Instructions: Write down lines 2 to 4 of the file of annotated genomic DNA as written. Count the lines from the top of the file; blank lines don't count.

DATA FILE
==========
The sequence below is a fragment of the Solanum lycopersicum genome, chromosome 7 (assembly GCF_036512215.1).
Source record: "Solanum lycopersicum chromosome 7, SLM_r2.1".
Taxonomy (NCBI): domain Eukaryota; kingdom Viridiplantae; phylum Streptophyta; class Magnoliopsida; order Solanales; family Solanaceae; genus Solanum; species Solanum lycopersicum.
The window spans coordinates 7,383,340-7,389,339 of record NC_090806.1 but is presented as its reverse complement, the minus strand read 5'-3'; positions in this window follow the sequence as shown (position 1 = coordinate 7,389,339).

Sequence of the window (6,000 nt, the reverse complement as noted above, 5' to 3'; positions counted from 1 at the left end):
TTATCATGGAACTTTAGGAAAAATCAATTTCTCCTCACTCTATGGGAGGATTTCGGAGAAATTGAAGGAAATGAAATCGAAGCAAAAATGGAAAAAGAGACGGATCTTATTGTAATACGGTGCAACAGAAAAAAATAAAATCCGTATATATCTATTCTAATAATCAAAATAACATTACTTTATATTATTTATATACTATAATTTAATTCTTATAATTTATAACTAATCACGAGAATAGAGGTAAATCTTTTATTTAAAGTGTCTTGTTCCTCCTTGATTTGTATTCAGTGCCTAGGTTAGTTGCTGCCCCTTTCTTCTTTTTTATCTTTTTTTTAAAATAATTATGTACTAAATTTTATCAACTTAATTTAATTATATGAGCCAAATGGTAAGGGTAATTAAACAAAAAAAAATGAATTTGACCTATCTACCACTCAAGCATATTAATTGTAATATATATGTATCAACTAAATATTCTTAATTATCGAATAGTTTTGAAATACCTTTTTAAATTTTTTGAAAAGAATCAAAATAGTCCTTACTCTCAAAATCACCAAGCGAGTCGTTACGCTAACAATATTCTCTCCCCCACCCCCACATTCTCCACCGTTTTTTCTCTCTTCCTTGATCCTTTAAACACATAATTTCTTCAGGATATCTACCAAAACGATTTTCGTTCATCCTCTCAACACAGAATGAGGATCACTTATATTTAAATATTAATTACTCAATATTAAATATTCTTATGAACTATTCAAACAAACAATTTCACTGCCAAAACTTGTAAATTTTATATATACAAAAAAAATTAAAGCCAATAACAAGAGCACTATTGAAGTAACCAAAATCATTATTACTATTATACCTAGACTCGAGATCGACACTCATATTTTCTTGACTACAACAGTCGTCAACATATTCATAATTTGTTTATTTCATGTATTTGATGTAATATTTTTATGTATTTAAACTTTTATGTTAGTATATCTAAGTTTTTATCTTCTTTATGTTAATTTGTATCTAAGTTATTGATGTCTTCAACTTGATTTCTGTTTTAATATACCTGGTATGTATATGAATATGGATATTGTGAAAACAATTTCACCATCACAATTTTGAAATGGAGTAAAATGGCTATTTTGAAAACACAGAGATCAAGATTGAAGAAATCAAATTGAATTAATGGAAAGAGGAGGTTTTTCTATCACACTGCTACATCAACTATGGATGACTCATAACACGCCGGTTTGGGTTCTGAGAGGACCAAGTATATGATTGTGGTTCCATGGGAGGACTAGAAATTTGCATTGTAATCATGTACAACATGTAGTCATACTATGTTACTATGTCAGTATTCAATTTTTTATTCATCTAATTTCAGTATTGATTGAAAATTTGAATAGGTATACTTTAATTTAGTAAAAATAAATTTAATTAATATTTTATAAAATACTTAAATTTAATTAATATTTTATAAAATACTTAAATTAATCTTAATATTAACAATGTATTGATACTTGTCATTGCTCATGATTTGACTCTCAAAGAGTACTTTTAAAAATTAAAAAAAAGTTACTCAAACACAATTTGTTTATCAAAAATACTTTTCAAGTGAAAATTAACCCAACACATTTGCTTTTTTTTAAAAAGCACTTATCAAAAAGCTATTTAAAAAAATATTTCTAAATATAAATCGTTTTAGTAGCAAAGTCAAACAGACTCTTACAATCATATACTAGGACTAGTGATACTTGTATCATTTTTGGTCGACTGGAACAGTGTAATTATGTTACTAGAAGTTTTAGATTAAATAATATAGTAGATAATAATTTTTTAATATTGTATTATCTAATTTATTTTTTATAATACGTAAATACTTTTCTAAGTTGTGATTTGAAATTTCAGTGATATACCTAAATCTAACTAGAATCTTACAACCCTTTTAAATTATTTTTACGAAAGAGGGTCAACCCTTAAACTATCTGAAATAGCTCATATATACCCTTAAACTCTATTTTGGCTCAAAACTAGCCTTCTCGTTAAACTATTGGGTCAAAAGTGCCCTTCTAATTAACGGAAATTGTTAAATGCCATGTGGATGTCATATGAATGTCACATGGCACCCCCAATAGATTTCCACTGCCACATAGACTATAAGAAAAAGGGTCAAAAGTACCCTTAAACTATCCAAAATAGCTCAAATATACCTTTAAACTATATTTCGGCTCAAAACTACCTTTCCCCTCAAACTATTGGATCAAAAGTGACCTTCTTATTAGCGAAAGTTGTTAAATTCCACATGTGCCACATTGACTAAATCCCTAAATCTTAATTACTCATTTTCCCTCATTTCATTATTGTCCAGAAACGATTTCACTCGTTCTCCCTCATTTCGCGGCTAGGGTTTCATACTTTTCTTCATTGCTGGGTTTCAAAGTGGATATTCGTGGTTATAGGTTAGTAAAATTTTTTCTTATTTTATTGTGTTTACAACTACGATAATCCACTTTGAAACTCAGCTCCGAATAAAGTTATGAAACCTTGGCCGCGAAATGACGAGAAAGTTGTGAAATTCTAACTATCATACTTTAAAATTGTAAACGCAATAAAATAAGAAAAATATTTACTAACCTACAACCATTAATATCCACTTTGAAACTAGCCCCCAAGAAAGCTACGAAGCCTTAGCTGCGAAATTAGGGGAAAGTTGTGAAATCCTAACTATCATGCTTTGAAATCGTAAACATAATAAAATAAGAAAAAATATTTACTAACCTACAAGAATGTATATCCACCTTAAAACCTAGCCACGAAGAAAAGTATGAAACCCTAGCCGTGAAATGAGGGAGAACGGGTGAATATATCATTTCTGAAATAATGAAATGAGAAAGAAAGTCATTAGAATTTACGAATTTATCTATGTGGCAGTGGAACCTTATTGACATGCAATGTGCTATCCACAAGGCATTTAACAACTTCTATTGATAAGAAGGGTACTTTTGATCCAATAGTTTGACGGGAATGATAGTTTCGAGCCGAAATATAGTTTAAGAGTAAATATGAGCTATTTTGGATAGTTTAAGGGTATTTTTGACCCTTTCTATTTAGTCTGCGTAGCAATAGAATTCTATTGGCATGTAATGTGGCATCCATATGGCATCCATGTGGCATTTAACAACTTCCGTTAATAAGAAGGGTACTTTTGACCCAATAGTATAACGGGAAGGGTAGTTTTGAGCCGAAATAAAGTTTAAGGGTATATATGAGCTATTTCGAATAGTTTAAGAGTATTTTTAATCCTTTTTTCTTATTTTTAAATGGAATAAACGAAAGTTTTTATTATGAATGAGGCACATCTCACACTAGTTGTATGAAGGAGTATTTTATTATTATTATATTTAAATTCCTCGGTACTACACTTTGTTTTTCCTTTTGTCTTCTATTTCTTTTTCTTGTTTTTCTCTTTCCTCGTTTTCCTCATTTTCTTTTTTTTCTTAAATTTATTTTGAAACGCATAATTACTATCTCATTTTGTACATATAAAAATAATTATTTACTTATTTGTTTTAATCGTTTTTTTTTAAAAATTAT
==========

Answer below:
Source record: "Solanum lycopersicum chromosome 7, SLM_r2.1".
Taxonomy (NCBI): domain Eukaryota; kingdom Viridiplantae; phylum Streptophyta; class Magnoliopsida; order Solanales; family Solanaceae; genus Solanum; species Solanum lycopersicum.
The window spans coordinates 7,383,340-7,389,339 of record NC_090806.1 but is presented as its reverse complement, the minus strand read 5'-3'; positions in this window follow the sequence as shown (position 1 = coordinate 7,389,339).